Kansas City Star editorial board member Barb Shelly posted this earlier today in response to the failed attempt by the Missouri campaign to erode equal opportunity in that state:
Nice to see the cynically named “Civil Rights Initiative” fall short of the petition signature requirements in Missouri.
This was, in my mind, the most offensive of several constitutional amendments being pushed by out-of-state groups. It would have barred schools and employers from giving preference to applicants based on race.
Schools and employers should have the right to determine whether it’s in their interests to boost minority representation. If Missourians thought affirmative action was a problem here, proposals to curb it would have bubbled up from the General Assembly or from a grass-roots initiative.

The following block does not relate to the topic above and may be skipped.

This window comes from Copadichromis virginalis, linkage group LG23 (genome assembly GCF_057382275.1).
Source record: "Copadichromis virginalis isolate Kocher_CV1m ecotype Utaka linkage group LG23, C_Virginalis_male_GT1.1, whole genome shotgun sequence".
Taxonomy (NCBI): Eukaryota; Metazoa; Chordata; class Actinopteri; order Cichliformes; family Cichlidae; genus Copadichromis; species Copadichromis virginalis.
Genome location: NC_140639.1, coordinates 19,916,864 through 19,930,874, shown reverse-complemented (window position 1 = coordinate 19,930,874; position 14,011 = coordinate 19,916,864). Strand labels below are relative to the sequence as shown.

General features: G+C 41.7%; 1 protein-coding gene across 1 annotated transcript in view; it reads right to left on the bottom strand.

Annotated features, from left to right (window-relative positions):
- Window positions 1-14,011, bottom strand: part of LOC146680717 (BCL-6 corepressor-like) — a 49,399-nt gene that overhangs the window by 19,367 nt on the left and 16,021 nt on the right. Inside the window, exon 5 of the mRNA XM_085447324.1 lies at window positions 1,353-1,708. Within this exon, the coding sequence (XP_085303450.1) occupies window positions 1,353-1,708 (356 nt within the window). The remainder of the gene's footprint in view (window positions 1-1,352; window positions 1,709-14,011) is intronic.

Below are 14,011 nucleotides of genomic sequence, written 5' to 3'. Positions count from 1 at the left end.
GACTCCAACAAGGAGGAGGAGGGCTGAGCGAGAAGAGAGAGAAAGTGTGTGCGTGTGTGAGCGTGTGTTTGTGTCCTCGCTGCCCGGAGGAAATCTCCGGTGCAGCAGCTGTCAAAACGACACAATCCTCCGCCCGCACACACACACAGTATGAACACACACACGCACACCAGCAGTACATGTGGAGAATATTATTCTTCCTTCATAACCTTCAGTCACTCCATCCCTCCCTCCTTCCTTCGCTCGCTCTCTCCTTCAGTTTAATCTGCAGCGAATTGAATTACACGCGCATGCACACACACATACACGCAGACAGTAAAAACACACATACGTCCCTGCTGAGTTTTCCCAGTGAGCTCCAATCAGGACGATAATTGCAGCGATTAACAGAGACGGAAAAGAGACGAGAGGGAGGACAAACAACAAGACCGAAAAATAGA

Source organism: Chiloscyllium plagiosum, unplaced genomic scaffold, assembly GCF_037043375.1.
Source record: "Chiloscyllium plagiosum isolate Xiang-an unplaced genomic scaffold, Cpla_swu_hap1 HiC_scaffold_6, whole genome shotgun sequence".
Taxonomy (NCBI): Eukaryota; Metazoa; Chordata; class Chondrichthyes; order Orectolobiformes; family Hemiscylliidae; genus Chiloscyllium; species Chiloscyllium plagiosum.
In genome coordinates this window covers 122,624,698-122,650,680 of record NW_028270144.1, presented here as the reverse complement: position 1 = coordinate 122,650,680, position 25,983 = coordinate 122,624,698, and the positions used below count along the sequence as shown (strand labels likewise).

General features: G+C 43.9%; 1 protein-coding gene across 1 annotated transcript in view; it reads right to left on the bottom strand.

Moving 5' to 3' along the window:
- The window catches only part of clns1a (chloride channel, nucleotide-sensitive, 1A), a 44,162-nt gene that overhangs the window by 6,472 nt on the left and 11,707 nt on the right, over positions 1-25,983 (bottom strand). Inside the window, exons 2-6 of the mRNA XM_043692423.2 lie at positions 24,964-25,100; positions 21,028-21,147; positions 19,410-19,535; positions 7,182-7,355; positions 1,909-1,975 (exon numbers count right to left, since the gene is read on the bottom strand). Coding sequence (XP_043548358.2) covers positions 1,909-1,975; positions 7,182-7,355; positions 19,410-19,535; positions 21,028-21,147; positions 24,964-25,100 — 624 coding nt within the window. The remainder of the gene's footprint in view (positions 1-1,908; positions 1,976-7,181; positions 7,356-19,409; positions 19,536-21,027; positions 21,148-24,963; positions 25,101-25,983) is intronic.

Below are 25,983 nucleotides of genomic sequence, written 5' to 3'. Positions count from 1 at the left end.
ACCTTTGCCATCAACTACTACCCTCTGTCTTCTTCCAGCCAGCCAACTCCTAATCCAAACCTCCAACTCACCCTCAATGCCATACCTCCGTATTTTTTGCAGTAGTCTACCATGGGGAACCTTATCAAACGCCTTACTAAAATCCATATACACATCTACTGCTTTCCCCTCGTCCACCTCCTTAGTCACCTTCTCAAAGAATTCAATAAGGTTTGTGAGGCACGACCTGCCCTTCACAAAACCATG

But the petition drive that’s been taking place was spearheaded and largely financed by California businessman Ward Connerly. And many of the signature-gatherers are not Missourians upset by affirmative action. They’re employees of another creatively named company, National Ballot Access of Georgia.
Another petition drive, to recall the $500 loss limit for gamblers at Missouri casinos, is being coordinated by National Petition Management Inc., a Michigan firm.
A good story in the St. Louis Post-Dispatch has more details about the business of signature gathering.
Some states have passed laws banning gatherers from being paid by the signature, on the theory that it promotes deceit about the petitions. Rep. Rachel Storch, a St. Louis Democrat, has proposed such a measure for Missouri.
I’m for it. It’s good for a state to have a vigorous citizen initiative petition process. But the process is being manipulated in an unhealthy way by monied out-of-state groups and individuals. Some correction wouldn’t be a bad thing.